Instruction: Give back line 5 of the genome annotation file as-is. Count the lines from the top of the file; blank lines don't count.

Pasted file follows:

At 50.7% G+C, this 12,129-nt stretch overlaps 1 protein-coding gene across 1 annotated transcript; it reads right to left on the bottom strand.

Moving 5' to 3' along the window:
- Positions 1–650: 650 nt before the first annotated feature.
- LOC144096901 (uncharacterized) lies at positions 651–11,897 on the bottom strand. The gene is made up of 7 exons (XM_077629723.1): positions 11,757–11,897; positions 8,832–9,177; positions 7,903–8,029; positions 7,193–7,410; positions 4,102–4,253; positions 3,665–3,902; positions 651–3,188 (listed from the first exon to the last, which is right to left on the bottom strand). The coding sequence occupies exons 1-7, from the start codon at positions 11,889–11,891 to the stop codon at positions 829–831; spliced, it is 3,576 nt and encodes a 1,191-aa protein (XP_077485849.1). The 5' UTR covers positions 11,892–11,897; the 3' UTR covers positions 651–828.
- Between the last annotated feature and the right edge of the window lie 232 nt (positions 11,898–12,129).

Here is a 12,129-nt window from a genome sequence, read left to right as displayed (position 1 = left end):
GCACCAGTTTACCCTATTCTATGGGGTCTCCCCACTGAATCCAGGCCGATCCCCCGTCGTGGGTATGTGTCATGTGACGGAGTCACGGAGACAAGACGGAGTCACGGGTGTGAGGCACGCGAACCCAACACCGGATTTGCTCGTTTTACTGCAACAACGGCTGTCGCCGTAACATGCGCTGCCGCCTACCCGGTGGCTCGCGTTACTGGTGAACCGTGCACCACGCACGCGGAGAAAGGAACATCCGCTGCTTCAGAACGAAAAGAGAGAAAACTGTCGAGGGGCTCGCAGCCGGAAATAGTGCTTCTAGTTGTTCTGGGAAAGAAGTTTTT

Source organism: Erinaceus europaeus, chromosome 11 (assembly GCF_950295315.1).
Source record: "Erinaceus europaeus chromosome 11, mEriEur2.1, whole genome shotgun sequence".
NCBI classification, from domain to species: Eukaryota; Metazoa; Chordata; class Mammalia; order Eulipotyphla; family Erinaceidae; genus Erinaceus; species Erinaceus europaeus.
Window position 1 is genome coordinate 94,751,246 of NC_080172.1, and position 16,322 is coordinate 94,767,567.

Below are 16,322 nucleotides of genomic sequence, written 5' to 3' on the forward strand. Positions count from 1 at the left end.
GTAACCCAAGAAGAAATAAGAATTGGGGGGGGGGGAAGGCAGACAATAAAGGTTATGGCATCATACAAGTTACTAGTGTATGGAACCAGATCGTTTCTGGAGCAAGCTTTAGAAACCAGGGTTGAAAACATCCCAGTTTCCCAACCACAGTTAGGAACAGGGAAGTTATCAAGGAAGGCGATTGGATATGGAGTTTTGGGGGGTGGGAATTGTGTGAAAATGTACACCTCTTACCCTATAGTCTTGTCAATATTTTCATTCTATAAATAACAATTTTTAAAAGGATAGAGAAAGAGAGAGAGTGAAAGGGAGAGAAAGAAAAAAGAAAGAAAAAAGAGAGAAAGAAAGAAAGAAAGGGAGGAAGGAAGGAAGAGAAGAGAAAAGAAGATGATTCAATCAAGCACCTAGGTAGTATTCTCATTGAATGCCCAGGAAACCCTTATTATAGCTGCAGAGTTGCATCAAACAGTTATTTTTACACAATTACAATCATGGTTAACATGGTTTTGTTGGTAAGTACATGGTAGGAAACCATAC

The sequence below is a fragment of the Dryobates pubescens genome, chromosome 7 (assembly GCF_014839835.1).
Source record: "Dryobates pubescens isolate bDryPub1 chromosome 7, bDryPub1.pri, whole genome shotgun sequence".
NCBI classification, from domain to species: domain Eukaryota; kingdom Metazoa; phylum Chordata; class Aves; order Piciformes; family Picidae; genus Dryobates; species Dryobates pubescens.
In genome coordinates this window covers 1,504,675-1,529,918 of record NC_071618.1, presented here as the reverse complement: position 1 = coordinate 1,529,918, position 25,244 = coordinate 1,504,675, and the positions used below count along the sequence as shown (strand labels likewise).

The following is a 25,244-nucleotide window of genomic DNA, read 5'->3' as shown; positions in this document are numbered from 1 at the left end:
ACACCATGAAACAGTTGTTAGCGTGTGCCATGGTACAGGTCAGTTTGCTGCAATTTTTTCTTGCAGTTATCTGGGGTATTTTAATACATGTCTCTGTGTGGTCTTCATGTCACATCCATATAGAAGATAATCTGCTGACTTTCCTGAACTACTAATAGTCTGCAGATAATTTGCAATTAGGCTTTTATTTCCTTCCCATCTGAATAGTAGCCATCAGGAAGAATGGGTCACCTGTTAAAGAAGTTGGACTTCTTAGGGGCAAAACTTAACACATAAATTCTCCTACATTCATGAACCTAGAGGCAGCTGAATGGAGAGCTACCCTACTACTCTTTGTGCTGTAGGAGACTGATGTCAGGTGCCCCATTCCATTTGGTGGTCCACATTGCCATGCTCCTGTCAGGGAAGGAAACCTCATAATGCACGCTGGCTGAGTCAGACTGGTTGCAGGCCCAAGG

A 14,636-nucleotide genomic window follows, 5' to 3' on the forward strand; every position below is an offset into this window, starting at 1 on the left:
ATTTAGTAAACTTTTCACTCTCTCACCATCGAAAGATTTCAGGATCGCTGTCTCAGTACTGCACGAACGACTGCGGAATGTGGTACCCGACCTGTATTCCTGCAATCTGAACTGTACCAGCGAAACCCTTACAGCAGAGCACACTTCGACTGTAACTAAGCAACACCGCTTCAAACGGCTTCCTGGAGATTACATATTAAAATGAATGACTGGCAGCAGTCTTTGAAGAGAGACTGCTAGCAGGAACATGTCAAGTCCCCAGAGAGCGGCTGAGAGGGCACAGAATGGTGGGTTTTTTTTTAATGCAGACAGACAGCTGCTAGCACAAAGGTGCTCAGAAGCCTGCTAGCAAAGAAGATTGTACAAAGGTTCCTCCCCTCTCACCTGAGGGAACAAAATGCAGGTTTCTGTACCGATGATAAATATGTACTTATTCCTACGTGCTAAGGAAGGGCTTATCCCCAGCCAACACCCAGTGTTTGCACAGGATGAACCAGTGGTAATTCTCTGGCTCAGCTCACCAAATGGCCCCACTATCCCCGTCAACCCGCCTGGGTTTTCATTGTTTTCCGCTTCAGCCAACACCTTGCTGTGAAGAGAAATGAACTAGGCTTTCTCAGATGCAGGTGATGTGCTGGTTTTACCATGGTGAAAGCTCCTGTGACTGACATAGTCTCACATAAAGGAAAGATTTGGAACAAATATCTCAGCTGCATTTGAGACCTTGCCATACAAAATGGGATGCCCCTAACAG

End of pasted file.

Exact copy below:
- Between the last annotated feature and the right edge of the window lie 232 nt (positions 11,898–12,129).